Stock return predictability and the winner-loser reversals : analysis of the arguments and the Singapore evidence.
Date of Issue1998
College of Business (Nanyang Business School)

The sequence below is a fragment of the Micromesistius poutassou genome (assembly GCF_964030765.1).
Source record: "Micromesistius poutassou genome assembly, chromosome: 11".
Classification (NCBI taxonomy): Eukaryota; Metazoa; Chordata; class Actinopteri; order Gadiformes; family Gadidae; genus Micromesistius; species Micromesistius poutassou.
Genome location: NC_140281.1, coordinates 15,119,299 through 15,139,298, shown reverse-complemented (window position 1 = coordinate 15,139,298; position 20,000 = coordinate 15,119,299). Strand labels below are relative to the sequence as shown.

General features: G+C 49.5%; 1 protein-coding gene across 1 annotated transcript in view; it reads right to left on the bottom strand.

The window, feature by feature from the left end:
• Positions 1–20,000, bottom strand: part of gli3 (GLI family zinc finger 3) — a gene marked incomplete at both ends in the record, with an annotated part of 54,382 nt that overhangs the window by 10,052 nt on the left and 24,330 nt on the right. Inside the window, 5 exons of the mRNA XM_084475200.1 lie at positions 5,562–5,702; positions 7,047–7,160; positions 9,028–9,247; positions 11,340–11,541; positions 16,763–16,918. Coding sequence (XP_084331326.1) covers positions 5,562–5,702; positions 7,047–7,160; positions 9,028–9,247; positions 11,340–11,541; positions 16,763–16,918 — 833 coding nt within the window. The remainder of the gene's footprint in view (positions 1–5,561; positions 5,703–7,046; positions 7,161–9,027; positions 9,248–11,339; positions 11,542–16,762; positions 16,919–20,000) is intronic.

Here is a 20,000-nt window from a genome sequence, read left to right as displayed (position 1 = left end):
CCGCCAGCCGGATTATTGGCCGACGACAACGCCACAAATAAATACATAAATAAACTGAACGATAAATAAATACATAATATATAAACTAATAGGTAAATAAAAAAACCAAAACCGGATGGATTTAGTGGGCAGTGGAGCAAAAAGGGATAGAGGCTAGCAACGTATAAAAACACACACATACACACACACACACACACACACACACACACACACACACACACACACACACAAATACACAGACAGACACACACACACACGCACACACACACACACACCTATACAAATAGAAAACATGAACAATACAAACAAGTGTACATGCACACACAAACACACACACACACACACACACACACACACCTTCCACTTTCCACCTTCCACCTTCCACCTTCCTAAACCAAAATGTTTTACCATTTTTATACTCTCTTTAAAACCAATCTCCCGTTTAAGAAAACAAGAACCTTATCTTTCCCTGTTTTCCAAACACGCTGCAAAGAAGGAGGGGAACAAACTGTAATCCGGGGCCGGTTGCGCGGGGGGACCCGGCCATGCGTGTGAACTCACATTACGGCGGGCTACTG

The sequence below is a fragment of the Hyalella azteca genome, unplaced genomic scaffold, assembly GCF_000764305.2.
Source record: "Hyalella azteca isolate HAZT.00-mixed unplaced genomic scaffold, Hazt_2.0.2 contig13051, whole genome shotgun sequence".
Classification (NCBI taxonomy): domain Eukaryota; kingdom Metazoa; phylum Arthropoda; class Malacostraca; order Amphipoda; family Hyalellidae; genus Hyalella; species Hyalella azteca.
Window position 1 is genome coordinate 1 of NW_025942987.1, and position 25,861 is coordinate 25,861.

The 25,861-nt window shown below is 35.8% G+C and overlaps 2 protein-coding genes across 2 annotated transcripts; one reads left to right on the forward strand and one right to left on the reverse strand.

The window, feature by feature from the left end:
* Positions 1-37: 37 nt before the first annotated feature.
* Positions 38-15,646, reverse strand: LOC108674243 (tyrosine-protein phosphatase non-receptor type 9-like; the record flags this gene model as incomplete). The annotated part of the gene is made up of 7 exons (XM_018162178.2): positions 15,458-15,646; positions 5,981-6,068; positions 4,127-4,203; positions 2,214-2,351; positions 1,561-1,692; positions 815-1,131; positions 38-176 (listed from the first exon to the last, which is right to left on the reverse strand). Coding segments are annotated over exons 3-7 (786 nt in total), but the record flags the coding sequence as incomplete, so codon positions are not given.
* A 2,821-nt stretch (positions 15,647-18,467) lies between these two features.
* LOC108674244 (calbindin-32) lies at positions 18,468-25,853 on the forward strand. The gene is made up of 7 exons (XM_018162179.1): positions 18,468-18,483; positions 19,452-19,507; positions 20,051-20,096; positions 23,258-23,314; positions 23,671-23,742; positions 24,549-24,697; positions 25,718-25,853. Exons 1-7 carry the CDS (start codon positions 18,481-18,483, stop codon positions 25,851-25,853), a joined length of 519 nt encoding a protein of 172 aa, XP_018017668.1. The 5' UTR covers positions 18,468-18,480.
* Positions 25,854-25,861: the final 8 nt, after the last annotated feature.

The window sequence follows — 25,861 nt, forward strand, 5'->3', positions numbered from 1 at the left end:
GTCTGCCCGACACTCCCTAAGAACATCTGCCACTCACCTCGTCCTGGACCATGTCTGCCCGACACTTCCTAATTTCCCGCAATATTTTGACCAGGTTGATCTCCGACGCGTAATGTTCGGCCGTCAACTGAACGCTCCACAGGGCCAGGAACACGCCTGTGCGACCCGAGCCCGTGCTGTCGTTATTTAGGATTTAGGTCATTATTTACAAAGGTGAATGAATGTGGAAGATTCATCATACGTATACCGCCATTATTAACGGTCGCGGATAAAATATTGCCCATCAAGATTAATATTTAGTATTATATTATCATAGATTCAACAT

This dissertation examines the winner-loser return reversals in the Stock Exchange of Singapore. Three major arguments that have been proposed to explain this phenomenon are analyzed. It's shown that there are significant return reversals in SES after considering several possible methodological flaws and biases. The reversals then are not simply the outcome of an elaborate data snooping process. There is no evidence that loser portfolios are fundamentally riskier than winner portfolios either in terms of timevarying risks or performance in adverse economic states. Investors do not make systematic expectational errors for both winner and loser portfolios if E/P or C/P are used to proxy investor's expectation about the stock's future growth rates. Evidence is also provided to reject the size effect and the January effect as explanations for the reversals. The apparent anomaly of winner-loser reversals in SES therefore can not be explained by existing arguments such as methodological flaws and biases, time-varying risks and investors' extrapolation. The results do not rule out the possibility of the existence of other expectational errors. A possibility consistent with the data is mispricing due to a variety of unidentified causes which is most likely to surface among stocks with extreme price changes.